Swedish firm's investment in FreeWire would allow it to play an influential role in designing products with FreeWire and to work with UK energy major
Volvo backs electric car charging firm as BP network grows
Volvo is investing in a start-up called FreeWire whose rapid charging systems for electric cars are being installed across BP petrol stations in Europe this year.
Fast charging is a crucial factor in luring customers to electric cars, reflected in moves across the sector. BMW , Daimler, Ford and Volkswagen, for instance, have jointly pledged to open 400 ultra-fast charging stations in Europe by 2020, aiming to close the gap with Tesla.
Yet Volvo, owned by China's Geely Holding and whose XC40 4x4 will be its first all-electric offering in a strategy to generate half of its sales annually from fully electric cars by 2025, has said it does not see itself owning service or charging stations.
Through its Volvo Cars Tech Fund, the Swedish company said it had bought a stake in FreeWire, although it gave no further details.
The fund's CEO Zaki Fasihuddin said Volvo expected an already visible shortage of charging points to grow in magnitude as a wave of electric cars hits the streets in five years.
"With electrification there's going to be a lot of pressure not only to build infrastructure, but also to help consumers get over the range anxiety they feel," Mr Fasihuddin said. "We think FreeWire is attacking that problem is a good way."
He said Volvo's investment would allow it to play an influential role in designing products with FreeWire and to work with BP, which invested $5 million in FreeWire in January.
"If you look at the possibility of piloting an innovation, [BP's involvement] just makes it all the more possible because we get to utilise our and BP's retail networks and that gives us a bigger, global sandbox to play in," Mr Fasihuddin said.
The announcement came the day after Nissan said its Leaf became the first electric vehicle (EV) to secure regulatory approval as an energy backstop for Germany's electricity grid, something the Japanese car maker hopes will attract corporate fleet customers.
So-called vehicle-to-grid (V2G) technology is a connection between the EV and the grid through which power can flow from the grid to the vehicle and vice-versa. That potentially enables car owners to sell energy to the network, while utilities could use electric cars as a backstop if demand rises.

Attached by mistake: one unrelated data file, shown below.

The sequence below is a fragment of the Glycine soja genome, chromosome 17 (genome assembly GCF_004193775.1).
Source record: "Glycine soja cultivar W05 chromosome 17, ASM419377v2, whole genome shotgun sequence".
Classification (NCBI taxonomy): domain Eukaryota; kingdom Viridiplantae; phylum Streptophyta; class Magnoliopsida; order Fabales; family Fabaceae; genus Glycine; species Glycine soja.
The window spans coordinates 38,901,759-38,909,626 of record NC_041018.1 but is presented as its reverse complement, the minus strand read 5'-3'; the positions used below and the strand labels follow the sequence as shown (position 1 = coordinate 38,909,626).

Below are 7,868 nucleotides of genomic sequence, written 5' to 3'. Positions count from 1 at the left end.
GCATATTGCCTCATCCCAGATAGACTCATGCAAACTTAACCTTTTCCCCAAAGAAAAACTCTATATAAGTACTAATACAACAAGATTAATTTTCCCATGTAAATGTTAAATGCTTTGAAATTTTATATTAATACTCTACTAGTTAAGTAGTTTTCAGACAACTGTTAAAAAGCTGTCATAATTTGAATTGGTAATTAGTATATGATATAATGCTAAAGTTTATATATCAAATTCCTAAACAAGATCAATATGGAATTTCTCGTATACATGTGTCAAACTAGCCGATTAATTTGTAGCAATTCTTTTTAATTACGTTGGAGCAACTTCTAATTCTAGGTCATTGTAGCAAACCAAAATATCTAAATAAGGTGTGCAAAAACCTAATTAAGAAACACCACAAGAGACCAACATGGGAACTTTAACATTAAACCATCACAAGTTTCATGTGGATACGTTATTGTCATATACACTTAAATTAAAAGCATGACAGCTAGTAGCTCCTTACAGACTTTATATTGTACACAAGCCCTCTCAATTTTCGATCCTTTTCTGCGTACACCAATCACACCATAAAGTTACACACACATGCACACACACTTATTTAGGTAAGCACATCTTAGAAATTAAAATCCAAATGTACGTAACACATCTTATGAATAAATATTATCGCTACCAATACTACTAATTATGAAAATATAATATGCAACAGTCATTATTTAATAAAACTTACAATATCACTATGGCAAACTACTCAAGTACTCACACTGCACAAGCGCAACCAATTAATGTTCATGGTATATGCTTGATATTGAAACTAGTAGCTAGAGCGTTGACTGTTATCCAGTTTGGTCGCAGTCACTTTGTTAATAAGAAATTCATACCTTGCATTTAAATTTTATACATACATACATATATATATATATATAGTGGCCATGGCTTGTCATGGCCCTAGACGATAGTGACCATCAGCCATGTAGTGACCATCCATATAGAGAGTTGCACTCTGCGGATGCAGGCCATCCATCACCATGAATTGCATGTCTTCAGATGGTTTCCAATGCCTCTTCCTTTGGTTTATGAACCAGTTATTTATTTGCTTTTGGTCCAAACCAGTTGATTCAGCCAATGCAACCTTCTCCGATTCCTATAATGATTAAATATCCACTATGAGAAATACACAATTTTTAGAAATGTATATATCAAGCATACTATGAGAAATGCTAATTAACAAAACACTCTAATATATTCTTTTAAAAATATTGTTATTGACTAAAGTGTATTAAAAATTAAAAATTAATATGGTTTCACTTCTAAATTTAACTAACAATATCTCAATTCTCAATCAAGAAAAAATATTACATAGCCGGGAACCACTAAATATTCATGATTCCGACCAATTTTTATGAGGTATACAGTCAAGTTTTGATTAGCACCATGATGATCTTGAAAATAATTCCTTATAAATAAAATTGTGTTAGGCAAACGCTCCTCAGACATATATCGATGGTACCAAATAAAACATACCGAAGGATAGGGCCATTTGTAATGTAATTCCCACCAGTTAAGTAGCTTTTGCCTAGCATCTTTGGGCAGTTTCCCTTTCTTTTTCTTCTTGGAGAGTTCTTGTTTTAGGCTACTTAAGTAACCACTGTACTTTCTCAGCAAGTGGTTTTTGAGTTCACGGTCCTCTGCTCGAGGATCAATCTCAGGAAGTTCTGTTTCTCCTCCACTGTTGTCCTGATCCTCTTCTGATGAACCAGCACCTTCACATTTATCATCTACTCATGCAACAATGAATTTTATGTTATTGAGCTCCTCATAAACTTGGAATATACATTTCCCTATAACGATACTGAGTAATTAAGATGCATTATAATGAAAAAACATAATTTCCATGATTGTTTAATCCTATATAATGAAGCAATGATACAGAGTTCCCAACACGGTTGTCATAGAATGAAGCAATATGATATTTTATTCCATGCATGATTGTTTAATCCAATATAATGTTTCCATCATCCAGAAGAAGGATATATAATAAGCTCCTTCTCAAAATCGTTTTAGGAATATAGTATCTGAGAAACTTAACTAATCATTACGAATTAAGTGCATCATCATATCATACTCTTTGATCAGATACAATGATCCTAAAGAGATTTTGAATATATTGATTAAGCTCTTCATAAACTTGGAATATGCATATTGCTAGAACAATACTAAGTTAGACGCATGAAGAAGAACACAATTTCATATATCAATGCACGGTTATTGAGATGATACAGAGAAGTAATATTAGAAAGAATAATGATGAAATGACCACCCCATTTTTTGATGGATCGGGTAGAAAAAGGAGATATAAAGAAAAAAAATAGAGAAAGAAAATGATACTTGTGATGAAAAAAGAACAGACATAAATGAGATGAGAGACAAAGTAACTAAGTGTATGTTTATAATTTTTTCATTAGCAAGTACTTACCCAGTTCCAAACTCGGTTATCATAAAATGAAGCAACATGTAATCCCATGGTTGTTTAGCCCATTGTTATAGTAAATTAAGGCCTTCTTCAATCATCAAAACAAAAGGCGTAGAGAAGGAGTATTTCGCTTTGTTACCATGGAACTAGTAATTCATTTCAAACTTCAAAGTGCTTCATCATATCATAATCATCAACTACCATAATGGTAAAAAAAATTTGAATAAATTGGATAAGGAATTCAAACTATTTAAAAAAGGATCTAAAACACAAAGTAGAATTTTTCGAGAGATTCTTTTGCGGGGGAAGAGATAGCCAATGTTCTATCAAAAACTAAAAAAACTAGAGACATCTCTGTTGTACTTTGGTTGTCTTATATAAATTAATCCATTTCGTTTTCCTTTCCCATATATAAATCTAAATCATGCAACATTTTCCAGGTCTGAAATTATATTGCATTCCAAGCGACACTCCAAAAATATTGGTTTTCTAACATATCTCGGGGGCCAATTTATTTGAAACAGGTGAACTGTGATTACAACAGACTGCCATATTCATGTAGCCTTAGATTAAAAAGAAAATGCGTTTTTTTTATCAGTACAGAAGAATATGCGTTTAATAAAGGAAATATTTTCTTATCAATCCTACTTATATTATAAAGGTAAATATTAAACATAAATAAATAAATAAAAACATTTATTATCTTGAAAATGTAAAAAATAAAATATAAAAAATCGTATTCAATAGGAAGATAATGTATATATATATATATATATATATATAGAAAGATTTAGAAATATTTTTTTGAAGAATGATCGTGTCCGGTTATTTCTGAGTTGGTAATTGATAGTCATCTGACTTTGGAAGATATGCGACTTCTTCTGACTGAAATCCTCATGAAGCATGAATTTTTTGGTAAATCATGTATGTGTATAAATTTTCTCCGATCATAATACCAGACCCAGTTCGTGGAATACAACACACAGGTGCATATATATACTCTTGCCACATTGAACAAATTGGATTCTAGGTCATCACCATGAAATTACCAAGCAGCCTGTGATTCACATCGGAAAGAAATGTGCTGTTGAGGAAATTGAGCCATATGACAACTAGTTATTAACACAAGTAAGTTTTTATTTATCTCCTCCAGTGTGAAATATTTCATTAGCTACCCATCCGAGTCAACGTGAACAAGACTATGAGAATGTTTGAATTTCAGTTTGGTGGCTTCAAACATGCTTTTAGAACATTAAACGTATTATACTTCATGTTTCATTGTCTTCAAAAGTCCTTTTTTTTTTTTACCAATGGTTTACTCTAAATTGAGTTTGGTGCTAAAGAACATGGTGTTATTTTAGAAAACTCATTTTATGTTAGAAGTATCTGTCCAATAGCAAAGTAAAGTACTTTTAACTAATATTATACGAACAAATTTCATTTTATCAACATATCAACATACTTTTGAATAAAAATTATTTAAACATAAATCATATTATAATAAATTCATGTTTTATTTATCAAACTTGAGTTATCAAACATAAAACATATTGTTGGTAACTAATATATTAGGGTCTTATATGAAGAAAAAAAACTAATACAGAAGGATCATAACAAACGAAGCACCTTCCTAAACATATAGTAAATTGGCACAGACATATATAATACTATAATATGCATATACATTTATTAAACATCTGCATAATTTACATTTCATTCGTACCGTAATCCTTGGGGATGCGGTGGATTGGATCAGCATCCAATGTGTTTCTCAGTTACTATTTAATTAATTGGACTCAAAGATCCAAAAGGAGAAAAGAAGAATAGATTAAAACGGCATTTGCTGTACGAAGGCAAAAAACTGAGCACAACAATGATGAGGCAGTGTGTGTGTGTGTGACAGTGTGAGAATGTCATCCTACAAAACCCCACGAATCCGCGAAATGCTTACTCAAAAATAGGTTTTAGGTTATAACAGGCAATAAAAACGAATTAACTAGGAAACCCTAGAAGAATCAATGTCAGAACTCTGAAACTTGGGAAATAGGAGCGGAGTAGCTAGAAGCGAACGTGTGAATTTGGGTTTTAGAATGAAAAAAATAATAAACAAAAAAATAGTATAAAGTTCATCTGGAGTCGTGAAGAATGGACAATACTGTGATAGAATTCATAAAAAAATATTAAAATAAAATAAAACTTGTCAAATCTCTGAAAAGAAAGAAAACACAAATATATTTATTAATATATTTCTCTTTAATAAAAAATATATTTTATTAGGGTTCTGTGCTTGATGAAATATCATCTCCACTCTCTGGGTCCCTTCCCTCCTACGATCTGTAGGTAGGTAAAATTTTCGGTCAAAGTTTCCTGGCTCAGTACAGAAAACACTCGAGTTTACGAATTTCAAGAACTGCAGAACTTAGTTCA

Nissan said it would initially target corporate clients with fleets of more than 60 electric vehicles, adding that services based on V2G technology would be offered in Germany from next year onwards.
There will be 280 million electric vehicles by 2040, according to estimates by the International Energy Agency, compared with more than 3 million last year.
"We strongly believe in an emission-free future," Guillaume Pelletreau, vice president and managing director, Nissan Center Europe, said. "Leaf batteries could make an important contribution to energy transition in Germany and a sustainable future."
The initiative was also supported by Daimler-backed The Mobility House, local utility Enervie and German transmission system operator Amprion, which is co-owned by RWE and infrastructure investors including Munich Re , Swiss Life and Talanx.
Nissan is relying on the CHAdeMO charging standard, which has been jointly developed by several Japanese companies as a competitor to Tesla's supercharger system and the European-backed Combined Charging System (CCS).
That puts Nissan at odds with European car makers, including BMW and Volkswagen, who are pushing to have the CCS, which is also capable of V2G services, established.
"Nissan is ahead for now but other technologies, including Tesla's supercharger can theoretically do the same thing," said Thomas Raffeiner, chief executive and founder of The Mobility House.
Nissan has so far sold about 370,000 electric vehicles and, along with top shareholder Renault, has been very active in exploring how car batteries can be integrated into the wider power system.
While a mass uptake of EVs is expected to put a major strain on the power grid and require billions of euros in infrastructure investments, car batteries have already proven that they can become part of the network.